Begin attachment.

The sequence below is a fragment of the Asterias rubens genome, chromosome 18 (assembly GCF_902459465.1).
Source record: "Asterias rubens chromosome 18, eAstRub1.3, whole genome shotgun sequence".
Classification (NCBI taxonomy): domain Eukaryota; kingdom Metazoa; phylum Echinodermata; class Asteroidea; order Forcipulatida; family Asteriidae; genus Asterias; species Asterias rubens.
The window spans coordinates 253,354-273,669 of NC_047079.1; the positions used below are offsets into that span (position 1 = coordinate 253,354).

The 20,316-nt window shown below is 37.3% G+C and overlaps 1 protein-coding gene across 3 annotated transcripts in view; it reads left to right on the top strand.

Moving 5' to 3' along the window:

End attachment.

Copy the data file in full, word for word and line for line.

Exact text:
The sequence below is a fragment of the Asterias rubens genome, chromosome 18 (assembly GCF_902459465.1).
Source record: "Asterias rubens chromosome 18, eAstRub1.3, whole genome shotgun sequence".
Classification (NCBI taxonomy): domain Eukaryota; kingdom Metazoa; phylum Echinodermata; class Asteroidea; order Forcipulatida; family Asteriidae; genus Asterias; species Asterias rubens.
The window spans coordinates 253,354-273,669 of NC_047079.1; the positions used below are offsets into that span (position 1 = coordinate 253,354).

The 20,316-nt window shown below is 37.3% G+C and overlaps 1 protein-coding gene across 3 annotated transcripts in view; it reads left to right on the top strand.

Moving 5' to 3' along the window: